American RadioWorks |
Image: Wikipedia (public domain)

Can how you move change how you think?

Scientists have long thought of the brain as a “control center” for the body – a kind of computer that dictates how we move. But what if how we walk and stand and gesture could actually change how we think?

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American RadioWorks |
Image: Wikipedia (public domain)

Can how you move change how you think?

Scientists have long thought of the brain as a “control center” for the body – a kind of computer that dictates how we move. But what if how we walk and stand and gesture could actually change how we think?

Recent Posts

  • 05.12.15

    Forest Schools

    What if one day a week, school was in the woods? On the podcast, Emily Hanford takes us to Vermont to understand why teachers wanted to take their students into the forest, and what the kids -- and the teachers -- are learning from it.
  • 05.06.15

    Exposing Conditions at Native Schools

    There are 183 federally-run Bureau of Indian Education schools in the nation, and about a third of these are in poor condition. Some students at BIE schools deal with poorly-insulated classrooms, holes in the roof, rodents, and other issues on a daily basis.
  • 04.29.15

    Green Teachers

    A generation ago, if you walked into an American classroom, you’d likely find a veteran teacher who'd been on the job for 15 years or more. Today you're more likely to find a brand-new teacher – someone who's been the job for a year or less.
  • 04.22.15

    The First Gen Movement

    Over the past decade many elite colleges have taken great strides to admit low-income students, but there are unanticipated financial and cultural barriers to fitting in on campus that can’t easily be solved by merely giving students a foot in the door. Questions of class differences have spurred a nationwide movement of “first generation” student clubs on college campuses.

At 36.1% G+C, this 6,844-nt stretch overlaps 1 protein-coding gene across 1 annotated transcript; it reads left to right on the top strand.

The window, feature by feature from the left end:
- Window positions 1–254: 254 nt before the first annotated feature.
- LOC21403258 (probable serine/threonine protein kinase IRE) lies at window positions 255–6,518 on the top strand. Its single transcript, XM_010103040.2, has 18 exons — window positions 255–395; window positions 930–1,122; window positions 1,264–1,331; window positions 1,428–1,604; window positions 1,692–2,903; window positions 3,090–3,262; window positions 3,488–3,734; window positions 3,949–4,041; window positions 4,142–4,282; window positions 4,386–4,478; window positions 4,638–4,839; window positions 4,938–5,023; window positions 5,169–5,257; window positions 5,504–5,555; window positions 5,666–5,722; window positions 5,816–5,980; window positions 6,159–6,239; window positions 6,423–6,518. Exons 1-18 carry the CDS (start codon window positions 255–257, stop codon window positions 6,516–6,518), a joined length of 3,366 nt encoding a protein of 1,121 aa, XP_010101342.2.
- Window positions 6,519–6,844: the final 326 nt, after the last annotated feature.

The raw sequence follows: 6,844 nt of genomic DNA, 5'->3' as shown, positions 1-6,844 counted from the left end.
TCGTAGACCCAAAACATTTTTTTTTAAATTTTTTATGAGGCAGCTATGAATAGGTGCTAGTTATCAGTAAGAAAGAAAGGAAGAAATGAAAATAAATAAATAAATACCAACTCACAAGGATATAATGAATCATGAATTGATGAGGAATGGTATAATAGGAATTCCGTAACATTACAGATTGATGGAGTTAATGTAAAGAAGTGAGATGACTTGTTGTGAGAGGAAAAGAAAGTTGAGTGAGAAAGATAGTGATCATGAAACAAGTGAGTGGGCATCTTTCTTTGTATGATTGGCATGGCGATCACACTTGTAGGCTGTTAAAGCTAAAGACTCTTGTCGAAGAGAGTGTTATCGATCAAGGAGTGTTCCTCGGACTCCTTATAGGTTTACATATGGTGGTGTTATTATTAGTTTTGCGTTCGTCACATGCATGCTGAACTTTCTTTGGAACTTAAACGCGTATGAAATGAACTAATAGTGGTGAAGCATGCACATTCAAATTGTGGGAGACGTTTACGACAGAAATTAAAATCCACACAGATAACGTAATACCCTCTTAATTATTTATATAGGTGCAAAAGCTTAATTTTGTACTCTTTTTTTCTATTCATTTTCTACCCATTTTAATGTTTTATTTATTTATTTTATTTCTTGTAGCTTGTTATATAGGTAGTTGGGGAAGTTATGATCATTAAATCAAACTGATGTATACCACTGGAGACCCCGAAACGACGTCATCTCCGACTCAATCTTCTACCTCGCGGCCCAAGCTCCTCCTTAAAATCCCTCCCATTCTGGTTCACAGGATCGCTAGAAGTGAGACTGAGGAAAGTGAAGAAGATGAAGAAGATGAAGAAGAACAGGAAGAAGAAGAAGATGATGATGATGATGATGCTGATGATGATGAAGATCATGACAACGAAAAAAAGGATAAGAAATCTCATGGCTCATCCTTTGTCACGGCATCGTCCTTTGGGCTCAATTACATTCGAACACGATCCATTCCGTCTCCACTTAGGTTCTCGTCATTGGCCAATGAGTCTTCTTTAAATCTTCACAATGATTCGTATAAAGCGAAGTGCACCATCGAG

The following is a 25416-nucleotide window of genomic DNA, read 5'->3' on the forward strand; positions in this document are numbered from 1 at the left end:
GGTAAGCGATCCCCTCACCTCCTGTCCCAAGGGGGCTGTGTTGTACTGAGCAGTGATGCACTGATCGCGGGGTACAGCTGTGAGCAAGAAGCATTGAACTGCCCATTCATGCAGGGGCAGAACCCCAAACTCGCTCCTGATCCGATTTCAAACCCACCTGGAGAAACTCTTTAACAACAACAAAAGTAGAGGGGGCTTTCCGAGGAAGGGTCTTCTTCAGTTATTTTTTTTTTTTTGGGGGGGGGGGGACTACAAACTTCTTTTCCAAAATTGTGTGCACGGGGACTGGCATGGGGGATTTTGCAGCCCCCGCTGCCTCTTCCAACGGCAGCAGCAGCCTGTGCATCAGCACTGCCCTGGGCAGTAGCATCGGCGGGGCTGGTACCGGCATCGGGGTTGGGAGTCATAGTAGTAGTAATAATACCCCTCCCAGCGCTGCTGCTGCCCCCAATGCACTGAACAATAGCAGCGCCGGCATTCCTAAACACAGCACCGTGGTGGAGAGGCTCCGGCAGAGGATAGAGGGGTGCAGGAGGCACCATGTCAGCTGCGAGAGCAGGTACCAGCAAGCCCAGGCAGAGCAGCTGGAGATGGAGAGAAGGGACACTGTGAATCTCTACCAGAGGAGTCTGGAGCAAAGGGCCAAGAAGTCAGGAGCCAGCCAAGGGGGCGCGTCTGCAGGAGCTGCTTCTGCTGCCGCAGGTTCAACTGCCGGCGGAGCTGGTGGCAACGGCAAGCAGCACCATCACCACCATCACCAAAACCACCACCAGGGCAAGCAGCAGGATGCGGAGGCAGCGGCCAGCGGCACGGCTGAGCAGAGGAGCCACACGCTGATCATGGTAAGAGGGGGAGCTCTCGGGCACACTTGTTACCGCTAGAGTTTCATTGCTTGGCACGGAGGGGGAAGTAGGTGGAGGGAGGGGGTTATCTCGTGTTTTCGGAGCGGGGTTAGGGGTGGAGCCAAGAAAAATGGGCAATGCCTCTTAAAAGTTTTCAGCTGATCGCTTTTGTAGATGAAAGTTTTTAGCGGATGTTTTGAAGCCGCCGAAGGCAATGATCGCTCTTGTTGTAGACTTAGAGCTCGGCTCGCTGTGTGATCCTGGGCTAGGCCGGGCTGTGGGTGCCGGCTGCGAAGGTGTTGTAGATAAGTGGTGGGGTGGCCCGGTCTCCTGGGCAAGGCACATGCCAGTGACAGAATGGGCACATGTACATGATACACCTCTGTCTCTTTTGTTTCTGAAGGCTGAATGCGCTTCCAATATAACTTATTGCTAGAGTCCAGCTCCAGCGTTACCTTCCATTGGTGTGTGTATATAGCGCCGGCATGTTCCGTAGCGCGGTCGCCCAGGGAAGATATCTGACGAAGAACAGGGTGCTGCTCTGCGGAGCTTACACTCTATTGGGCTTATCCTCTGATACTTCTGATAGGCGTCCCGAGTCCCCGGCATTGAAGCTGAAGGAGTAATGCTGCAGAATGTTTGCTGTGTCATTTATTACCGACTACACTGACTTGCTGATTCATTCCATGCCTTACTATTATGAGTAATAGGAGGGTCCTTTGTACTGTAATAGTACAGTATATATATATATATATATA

Back to The Data

Office of

Tillie Fowler


Total cost of 8 office trips: $27,290.14


Trips by Tillie Fowler
Total cost of congressperson's 5 trips: $19,010.14

Destination: FT. LAUDERDALE & MIAMI, FLORIDA
Sponsor: Aviation Safety Alliance
Purpose: AVIATION CONFERENCE & SEMINARS
Date: Jan 13, 2000 (3 days)
Expense: $1,040.00
source

Destination: SAN JUAN, PUERTO RICO
Sponsor: Aspen Institute
Purpose: TO PARTICIPATE IN A CONFERENCE ON GLOBAL ENVIRONMENT
Date: Feb 18, 2000 (5 days)
Expense: $5,045.60
source

Destination: GRAND CAYMAN ISLAND
Sponsor: Aspen Institute
Purpose: TO PARTICIPATE IN A CONFERENCE ON US POLICY TOWARD CUBA
Date: Apr 17, 2000 (5 days)
Expense: $5,386.60
source

Destination: VANCOUVER, BRITISH COLUMBIA, CANADA
Sponsor: Aspen Institute
Purpose: TO PARTICIPATE IN A CONFERENCE ON US-CHINA RELATIONS
Date: May 27, 2000 (8 days)
Expense: $7,098.94
source

Destination: ATLANTA, GEORGIA
Sponsor: Georgia Tech
Purpose: INFORMATIONAL - TO VISIT THEIR DIFFERENT LABS AND FACILITIES AND TO MEET AND SPEAK WITH THE PROFESSORS AND STUDENTS ABOUT THEIR RESEARCH
Date: Nov 9, 2000 (3 days)
Expense: $439.00
source


Congressional staff traveling under the office of Tillie Fowler

David Gilliland
Stephanie Kopelousos



American RadioWorks |
Image: Wikipedia (public domain)

Can how you move change how you think?

Scientists have long thought of the brain as a “control center” for the body – a kind of computer that dictates how we move. But what if how we walk and stand and gesture could actually change how we think?

Recent Posts

  • 05.12.15

    Forest Schools

    What if one day a week, school was in the woods? On the podcast, Emily Hanford takes us to Vermont to understand why teachers wanted to take their students into the forest, and what the kids -- and the teachers -- are learning from it.
  • 05.06.15

    Exposing Conditions at Native Schools

    There are 183 federally-run Bureau of Indian Education schools in the nation, and about a third of these are in poor condition. Some students at BIE schools deal with poorly-insulated classrooms, holes in the roof, rodents, and other issues on a daily basis.
  • 04.29.15

    Green Teachers

    A generation ago, if you walked into an American classroom, you’d likely find a veteran teacher who'd been on the job for 15 years or more. Today you're more likely to find a brand-new teacher – someone who's been the job for a year or less.
  • 04.22.15

    The First Gen Movement

    Over the past decade many elite colleges have taken great strides to admit low-income students, but there are unanticipated financial and cultural barriers to fitting in on campus that can’t easily be solved by merely giving students a foot in the door. Questions of class differences have spurred a nationwide movement of “first generation” student clubs on college campuses.